Iceland is a fascinating country: hot springs and black earth; a near-lunar landscape with the aurora borealis glittering above. It is a place unlike any other on earth. It also produces some fascinating and distinctive musicians. And though not as well known as her compatriot Björk, Emilíana Torrini Davíðsdóttir is just as intriguing an artist and deserves a wider audience.
Probably best known internationally for her contribution to the Lord Of The Rings soundtrack – Gollum’s Song – this beguiling new album, her second for Rough Trade, may well net her new fans. Working again with producer Dan Carey, this is a different animal from the intimate, atmospheric and often acoustic Fisherman’s Woman; it feels more textured, more experimental, harking back in places to earlier offering Love In The Time Of Science, with its scattering of trippy, glittering beats, only building on that sound, enriching it.
Her voice remains a beautiful thing, sweet, lilting and almost childlike at times, but capable of conveying emotion, both pleasure and pathos, when it needs to. This is evident from the opening track onwards, especially amidst the reggae style sound of the title track Me And Arnini, a song of obsession and yearning, that is both playful and slightly sinister.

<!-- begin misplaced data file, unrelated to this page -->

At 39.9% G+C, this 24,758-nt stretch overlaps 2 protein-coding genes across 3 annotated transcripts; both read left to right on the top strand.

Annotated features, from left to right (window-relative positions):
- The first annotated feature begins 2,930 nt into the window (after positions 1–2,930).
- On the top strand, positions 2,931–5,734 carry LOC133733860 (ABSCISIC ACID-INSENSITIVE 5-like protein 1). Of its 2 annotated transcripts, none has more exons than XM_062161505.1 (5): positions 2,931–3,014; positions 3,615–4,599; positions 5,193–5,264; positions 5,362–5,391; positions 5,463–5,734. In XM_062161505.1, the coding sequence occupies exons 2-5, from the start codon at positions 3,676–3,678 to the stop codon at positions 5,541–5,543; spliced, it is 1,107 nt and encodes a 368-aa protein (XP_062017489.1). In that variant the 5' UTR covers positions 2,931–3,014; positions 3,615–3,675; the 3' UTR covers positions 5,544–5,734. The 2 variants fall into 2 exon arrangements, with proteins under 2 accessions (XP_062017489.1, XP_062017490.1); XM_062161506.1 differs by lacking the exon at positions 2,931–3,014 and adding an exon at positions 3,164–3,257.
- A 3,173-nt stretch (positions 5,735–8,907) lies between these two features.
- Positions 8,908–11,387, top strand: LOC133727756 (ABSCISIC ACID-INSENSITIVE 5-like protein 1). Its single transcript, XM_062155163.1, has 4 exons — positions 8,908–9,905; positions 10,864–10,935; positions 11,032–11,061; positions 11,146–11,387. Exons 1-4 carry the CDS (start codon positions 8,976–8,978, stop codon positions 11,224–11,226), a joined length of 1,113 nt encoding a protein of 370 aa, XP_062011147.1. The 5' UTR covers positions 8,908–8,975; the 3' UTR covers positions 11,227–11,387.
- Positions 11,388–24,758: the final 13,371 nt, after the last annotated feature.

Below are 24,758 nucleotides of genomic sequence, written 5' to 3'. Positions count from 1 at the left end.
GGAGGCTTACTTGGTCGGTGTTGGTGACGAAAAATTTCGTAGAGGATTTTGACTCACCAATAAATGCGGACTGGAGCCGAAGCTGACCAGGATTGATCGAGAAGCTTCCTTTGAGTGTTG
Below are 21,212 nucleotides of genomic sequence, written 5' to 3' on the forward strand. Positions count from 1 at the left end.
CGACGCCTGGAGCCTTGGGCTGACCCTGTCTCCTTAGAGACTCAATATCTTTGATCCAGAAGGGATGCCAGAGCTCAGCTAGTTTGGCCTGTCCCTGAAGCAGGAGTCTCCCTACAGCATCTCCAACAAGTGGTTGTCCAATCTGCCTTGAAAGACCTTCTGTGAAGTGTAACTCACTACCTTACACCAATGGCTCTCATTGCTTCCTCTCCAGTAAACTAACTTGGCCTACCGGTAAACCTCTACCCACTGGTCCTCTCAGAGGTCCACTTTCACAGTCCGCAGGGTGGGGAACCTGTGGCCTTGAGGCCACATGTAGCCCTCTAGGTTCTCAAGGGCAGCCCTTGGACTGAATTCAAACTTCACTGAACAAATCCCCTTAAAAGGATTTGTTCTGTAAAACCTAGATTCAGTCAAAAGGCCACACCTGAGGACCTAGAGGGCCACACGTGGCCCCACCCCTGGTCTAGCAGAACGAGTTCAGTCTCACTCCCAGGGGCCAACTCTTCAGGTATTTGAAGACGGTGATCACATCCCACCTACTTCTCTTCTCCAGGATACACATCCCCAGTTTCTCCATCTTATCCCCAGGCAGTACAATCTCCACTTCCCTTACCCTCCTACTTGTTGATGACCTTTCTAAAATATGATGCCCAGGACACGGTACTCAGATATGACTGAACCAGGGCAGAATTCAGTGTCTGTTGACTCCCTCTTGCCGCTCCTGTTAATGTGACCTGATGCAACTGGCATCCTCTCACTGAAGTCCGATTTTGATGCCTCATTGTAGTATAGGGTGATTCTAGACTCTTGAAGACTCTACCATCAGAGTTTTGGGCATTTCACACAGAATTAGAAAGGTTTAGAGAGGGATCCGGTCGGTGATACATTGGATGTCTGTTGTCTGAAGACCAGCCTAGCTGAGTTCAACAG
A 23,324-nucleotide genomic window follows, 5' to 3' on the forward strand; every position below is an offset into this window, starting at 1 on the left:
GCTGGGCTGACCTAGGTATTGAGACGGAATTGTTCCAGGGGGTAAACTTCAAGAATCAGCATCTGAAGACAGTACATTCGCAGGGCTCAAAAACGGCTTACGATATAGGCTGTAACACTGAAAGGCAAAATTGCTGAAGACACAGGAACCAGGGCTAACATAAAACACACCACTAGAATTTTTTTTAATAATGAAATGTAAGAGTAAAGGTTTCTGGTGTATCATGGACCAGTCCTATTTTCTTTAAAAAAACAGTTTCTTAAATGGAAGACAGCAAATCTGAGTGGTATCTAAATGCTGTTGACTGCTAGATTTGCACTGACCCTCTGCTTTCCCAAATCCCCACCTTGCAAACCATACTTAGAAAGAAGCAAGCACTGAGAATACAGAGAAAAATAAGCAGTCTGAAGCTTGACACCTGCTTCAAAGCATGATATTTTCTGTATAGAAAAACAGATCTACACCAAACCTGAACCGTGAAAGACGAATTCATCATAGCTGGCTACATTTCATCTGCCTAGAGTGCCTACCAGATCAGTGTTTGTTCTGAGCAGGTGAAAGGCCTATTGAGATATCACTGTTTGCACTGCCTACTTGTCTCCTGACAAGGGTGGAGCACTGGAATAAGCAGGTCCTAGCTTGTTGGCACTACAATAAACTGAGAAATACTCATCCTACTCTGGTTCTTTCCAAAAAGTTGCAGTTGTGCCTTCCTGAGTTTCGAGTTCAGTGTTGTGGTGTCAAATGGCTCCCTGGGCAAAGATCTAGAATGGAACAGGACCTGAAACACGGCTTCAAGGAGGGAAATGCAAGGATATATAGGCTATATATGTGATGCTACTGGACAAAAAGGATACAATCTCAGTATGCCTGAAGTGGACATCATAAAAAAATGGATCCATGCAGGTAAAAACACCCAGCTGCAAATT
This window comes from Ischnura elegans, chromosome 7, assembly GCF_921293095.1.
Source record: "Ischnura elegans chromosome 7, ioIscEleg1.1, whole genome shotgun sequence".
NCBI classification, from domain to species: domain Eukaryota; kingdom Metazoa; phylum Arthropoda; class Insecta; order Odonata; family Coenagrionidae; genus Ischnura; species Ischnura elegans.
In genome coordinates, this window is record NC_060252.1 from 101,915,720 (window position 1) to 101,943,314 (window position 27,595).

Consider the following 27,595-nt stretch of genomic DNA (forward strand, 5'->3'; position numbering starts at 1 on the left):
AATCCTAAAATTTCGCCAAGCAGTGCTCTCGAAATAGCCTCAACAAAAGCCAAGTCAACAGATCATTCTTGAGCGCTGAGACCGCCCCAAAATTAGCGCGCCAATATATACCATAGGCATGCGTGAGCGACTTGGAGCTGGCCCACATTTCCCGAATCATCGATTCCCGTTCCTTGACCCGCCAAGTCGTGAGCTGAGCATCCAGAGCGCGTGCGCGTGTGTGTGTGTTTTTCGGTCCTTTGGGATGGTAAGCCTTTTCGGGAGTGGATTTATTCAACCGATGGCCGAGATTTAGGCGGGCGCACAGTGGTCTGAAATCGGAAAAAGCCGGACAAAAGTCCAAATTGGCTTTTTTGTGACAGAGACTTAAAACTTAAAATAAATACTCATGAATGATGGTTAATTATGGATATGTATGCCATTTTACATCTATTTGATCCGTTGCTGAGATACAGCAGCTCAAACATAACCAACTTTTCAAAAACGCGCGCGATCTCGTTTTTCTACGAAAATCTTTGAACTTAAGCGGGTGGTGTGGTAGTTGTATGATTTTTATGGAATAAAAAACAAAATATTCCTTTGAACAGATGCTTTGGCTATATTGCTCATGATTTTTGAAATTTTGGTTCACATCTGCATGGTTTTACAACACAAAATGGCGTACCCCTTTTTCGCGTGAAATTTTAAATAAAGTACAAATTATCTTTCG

This is a common trend on this album, tunes that on the surface have a near-sugary quality, reveal hidden layers on repeated listens. As in her previous work, those sweet vocals hide an undercurrent of darkness, things shifting under the surface. This is encapsulated by the breathy, dissonant Gun; when she whispers “I love you and I’ll never let you go,” it sounds like a threat.
Other highlights include the hypnotic Birds and the winning Big Jumps, a song whish urges us to embrace life, take some big jumps, and don’t be afraid to break some bones along the way. While the first half the album feels more lively in tone and more overtly produced – the sudden, unexpected, dance-around-the room explosion of Jungle Drum, a case in point – towards the end of the album the tracks become simpler but no less effective, cumulating in the stripped down and minimal Bleeder.
At times her particular style calls to mind Imogen Heap and there is even, on occasion, a touch of Joanna Newsom in that little-girl voice of hers, though Torrini sounds the worldlier and less affected of the two. In a way this new release takes what worked best in her two previous albums and blends it, binds it, together, but in a way that doesn’t feel contrived. This feels more polished product and will no doubt have a broader appeal as a result, but it is a treasure of a thing and the more people that hear it the better.